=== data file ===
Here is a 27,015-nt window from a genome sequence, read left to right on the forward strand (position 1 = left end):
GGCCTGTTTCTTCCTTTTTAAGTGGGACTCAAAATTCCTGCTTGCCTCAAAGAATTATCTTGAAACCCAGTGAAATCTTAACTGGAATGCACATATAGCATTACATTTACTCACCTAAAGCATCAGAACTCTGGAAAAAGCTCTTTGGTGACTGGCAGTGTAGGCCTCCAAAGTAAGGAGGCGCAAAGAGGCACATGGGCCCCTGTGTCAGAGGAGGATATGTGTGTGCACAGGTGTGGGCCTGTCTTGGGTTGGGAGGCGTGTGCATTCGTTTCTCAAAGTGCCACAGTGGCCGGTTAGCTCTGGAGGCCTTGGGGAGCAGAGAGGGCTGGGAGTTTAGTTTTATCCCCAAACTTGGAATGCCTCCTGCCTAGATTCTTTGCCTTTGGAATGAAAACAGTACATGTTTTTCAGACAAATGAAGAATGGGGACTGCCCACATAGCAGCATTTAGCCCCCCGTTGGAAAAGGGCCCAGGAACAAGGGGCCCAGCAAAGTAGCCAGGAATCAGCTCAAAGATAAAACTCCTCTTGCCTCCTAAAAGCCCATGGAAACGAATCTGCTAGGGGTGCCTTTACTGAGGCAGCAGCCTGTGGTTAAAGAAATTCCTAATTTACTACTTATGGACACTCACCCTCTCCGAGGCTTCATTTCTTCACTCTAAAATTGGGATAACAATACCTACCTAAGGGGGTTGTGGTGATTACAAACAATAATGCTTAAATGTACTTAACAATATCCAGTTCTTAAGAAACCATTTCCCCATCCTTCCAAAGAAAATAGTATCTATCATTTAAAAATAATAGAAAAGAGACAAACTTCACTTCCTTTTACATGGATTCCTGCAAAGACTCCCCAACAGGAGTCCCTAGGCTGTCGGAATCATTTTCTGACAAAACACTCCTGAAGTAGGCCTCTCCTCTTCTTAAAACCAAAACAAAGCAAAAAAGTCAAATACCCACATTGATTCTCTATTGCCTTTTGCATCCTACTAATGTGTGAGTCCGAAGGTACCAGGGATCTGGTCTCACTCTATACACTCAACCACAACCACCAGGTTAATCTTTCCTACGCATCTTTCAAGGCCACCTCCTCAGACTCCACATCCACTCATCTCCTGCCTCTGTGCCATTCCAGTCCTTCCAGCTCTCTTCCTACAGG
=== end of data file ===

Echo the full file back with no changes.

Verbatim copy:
Here is a 27,015-nt window from a genome sequence, read left to right on the forward strand (position 1 = left end):
GGCCTGTTTCTTCCTTTTTAAGTGGGACTCAAAATTCCTGCTTGCCTCAAAGAATTATCTTGAAACCCAGTGAAATCTTAACTGGAATGCACATATAGCATTACATTTACTCACCTAAAGCATCAGAACTCTGGAAAAAGCTCTTTGGTGACTGGCAGTGTAGGCCTCCAAAGTAAGGAGGCGCAAAGAGGCACATGGGCCCCTGTGTCAGAGGAGGATATGTGTGTGCACAGGTGTGGGCCTGTCTTGGGTTGGGAGGCGTGTGCATTCGTTTCTCAAAGTGCCACAGTGGCCGGTTAGCTCTGGAGGCCTTGGGGAGCAGAGAGGGCTGGGAGTTTAGTTTTATCCCCAAACTTGGAATGCCTCCTGCCTAGATTCTTTGCCTTTGGAATGAAAACAGTACATGTTTTTCAGACAAATGAAGAATGGGGACTGCCCACATAGCAGCATTTAGCCCCCCGTTGGAAAAGGGCCCAGGAACAAGGGGCCCAGCAAAGTAGCCAGGAATCAGCTCAAAGATAAAACTCCTCTTGCCTCCTAAAAGCCCATGGAAACGAATCTGCTAGGGGTGCCTTTACTGAGGCAGCAGCCTGTGGTTAAAGAAATTCCTAATTTACTACTTATGGACACTCACCCTCTCCGAGGCTTCATTTCTTCACTCTAAAATTGGGATAACAATACCTACCTAAGGGGGTTGTGGTGATTACAAACAATAATGCTTAAATGTACTTAACAATATCCAGTTCTTAAGAAACCATTTCCCCATCCTTCCAAAGAAAATAGTATCTATCATTTAAAAATAATAGAAAAGAGACAAACTTCACTTCCTTTTACATGGATTCCTGCAAAGACTCCCCAACAGGAGTCCCTAGGCTGTCGGAATCATTTTCTGACAAAACACTCCTGAAGTAGGCCTCTCCTCTTCTTAAAACCAAAACAAAGCAAAAAAGTCAAATACCCACATTGATTCTCTATTGCCTTTTGCATCCTACTAATGTGTGAGTCCGAAGGTACCAGGGATCTGGTCTCACTCTATACACTCAACCACAACCACCAGGTTAATCTTTCCTACGCATCTTTCAAGGCCACCTCCTCAGACTCCACATCCACTCATCTCCTGCCTCTGTGCCATTCCAGTCCTTCCAGCTCTCTTCCTACAGG